The arc of Phillip Noyce's career as a filmmaker is fascinating. As the director of Newsfront (1978) and to a lesser extent Backroads (1977) and Heatwave (1982), he came to prominence as an important figure in the so-called 1970s renaissance of Australian cinema.
Unlike some of his peers, he wore his politics on his sleeve and was best known for Newsfront. Starring evergreens Bill Hunter, Chris Haywood and Bryan Brown, as well as Gerard Kennedy, it's a film that epitomises something of the spirit of the times, with its celebration of an Australian industry determined to succeed on its own terms.
Backroads and Heatwave were both genre films, but they pulled no punches in the way they dealt with some of the controversial issues of their time. Co-starring Hunter and black rights activist Gary Foley, Backroads is a road movie forthright in its depiction of the tensions between white and black Australia. And featuring Judy Davis alongside Richard Moir, Heatwave is an adventurous thriller loosely based on the case of Sydney publisher, heiress and activist Juanita Nielsen, whose 1975 disappearance turned the spotlight on big business, organised crime and police corruption.
But then, after Dead Calm (1989), shot off the Queensland coast and pitting Nicole Kidman and Sam Neill against a deliciously psycho Billy Zane, Noyce went to Hollywood. What followed in the decade from 1989 to 1999 were half a dozen comfortably budgeted thrillers, the most popular of which were Patriot Games (1992) and Clear and Present Danger (1994), both adapted from the Jack Ryan series by right-wing novelist Tom Clancy.
For some, Noyce had sold out, setting aside his politics in order to further his career. There might be some truth to the accusation, although it also reeks of the erroneous notion that Hollywood films never leave room for politics. These days he responds to the charges by simply shrugging his shoulders, indicating that with films such as Rabbit-Proof Fence (2002), a drama about Australia's "stolen generation", and The Quiet American (2002), based on Graham Greene's novel about underhand US activities in South-East Asia, he's now returned to the paths of the righteous.
Whatever one makes of Noyce's move to America and what happened afterwards, one shouldn't look to Ingo Petzke's book for any special enlightenment about it. Backroads to Hollywood certainly earns its place on the bookshelf, but remains far too close to its affable subject. It also lacks the critical methodology to deal with his work in anything other than the most superficial way. There are few insights into Noyce's films, as Petzke is content to skim across their surfaces rather than look beyond them.
There are no wide shots here. Rather than seeing Noyce's career in any broader cultural context - as one of countless filmmakers who've been drawn to Hollywood from afar since the birth of the cinema, or even as one of the many Australians who've travelled there in the past 25 years - everything is presented in close-up.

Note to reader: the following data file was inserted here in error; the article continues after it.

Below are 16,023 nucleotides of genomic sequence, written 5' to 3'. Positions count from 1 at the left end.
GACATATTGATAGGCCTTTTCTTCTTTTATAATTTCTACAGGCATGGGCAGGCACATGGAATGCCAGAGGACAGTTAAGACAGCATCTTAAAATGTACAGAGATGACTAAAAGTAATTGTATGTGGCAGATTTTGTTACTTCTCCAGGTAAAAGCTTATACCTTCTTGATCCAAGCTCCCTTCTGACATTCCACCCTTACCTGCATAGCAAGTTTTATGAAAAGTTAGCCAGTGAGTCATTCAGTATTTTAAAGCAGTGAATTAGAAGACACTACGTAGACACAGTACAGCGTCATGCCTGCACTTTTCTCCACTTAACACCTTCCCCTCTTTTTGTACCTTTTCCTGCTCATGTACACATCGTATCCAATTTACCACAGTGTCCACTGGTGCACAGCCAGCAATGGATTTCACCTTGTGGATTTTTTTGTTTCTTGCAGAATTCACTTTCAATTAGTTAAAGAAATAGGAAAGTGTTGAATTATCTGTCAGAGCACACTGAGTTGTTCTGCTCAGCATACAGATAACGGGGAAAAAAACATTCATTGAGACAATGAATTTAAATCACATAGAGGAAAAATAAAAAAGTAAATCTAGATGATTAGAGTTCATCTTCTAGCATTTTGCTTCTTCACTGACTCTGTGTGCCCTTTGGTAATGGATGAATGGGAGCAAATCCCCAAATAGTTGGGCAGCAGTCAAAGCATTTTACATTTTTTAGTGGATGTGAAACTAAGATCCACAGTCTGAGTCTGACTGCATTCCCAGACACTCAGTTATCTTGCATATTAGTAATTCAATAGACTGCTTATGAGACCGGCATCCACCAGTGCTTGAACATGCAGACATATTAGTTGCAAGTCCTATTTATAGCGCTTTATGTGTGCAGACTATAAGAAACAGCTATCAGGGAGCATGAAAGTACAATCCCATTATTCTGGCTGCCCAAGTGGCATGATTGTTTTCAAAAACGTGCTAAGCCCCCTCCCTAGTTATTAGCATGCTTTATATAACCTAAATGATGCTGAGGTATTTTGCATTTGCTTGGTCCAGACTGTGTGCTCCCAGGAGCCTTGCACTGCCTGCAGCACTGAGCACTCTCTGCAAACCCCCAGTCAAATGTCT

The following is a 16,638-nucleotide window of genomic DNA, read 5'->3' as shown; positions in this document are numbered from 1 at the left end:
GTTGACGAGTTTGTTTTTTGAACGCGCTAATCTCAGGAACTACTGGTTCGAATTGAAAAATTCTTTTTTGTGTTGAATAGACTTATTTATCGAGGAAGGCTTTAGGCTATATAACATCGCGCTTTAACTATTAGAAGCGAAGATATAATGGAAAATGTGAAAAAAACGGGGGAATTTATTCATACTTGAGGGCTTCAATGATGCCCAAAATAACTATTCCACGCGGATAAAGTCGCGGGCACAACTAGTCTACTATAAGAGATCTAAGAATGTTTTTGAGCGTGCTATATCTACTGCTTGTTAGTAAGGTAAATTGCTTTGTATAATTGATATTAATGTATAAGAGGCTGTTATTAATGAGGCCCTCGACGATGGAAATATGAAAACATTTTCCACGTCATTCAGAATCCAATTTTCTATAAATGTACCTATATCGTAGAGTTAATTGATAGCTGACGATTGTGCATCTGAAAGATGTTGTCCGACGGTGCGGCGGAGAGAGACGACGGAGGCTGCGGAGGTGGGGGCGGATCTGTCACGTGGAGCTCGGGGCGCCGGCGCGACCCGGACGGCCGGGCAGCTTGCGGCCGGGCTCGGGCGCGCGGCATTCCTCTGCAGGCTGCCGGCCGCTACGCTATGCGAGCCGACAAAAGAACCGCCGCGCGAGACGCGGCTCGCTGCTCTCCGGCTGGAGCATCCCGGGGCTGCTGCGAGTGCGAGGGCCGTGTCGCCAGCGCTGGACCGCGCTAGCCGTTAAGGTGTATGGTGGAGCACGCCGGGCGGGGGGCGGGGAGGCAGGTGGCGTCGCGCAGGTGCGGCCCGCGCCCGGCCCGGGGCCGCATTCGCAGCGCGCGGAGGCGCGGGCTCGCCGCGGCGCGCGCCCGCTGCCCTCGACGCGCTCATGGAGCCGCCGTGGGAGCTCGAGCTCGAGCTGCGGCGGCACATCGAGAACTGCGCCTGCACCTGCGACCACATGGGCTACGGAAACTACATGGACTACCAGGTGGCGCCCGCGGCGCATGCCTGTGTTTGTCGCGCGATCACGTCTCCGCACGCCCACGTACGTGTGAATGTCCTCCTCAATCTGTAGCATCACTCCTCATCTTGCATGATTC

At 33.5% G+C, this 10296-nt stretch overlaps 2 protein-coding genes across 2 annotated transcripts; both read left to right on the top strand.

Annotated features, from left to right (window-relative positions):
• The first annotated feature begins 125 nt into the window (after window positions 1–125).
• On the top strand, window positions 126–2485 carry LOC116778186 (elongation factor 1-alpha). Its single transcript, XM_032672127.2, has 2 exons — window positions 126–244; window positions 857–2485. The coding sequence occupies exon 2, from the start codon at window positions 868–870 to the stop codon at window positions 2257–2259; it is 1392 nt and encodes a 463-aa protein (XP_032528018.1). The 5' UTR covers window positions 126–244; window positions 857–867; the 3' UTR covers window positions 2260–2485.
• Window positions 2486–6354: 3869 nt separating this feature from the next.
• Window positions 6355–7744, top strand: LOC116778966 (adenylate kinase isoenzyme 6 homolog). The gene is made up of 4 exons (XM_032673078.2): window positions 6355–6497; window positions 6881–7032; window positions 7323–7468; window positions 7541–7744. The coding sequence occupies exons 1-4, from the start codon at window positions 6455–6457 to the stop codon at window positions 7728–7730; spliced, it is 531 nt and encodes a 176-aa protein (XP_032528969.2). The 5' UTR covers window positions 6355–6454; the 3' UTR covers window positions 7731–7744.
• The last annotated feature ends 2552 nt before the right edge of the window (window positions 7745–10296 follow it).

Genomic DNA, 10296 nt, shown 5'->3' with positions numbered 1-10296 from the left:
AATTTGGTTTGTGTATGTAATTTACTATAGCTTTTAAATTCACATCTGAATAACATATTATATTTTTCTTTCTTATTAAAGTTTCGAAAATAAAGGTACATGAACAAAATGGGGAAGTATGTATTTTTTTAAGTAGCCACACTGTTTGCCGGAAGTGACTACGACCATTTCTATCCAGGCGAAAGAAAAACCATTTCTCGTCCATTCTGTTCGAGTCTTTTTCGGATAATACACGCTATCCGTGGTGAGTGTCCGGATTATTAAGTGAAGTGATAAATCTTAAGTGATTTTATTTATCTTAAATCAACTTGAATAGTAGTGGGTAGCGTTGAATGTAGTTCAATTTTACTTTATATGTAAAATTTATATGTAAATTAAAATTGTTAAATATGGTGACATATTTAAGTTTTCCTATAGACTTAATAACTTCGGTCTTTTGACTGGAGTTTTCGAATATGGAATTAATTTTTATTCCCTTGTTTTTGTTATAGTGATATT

A stronger editorial hand might have helped. We clearly could have done without some of the material included in the ill-advised introductory chapter about "Phillip Noyce - The Man". The personal profile presented here would be at home in any gossip magazine.
A brief sample, dealing with Petzke's visit to Noyce's Los Angeles home: "Unexpectedly, perhaps, there are no maids, cooks or other domestic servants. Instead we often sat at a small table in the kitchen and ate food Jan (Noyce's wife) had prepared. Afterwards Phil would wash the dishes.
"The routine is the same even when more illustrious guests than this author are invited to dinner. Unless it's a barbecue of course. Then Phillip, the true-blue Aussie, will take over the cooking and throw another steak on the barbie." Oh, please.
That fan flattery out of the way, though, close-ups can sometimes be revealing too. And to the extent that Petzke's book provides, as promised in the introduction, "a good old-fashioned oral history", it is a worthwhile enterprise. It includes production histories for all of the 54-year-old filmmaker's work, including extensive interview material that allows Noyce to recount his experiences in the film and TV industries on either side of the Pacific and to reflect on his work for both.
He's a good tale-teller and he speaks at length about the production forces that have had an impact on his films (there are some great stories about his fun and games with Clancy and the CIA) as well as about various of his collaborators (such as Harrison Ford, on the Jack Ryan films, and Joe Eszterhas and Sharon Stone, on Sliver). Anyone interested in the kinds of pressures under which filmmakers go about their business will find plenty of meaty first-hand testimony.
The book has also been impressively researched, Petzke seeking out several of Noyce's collaborators for comment (although there are some notable absences, such as Gary Foley, his daughter's godfather). And, on the CD neatly packaged into the book's back cover, there's a fine collection of photos and a comprehensive filmography - including Noyce's TV credits for series from The Dismissal to Tru Calling - and also a remarkably detailed bibliography.
One is left with the nagging feeling, however, that Noyce's fascinating career might have been better served by an autobiography. Given the absence of any probing critical perspective in Petzke's account, his journey from Backroads to Hollywood and then back home again (where he is working on an adaptation of Tim Winton's Dirt Music) might have been more effectively presented in the first person.
Tom Ryan is film reviewer for The Sunday Age.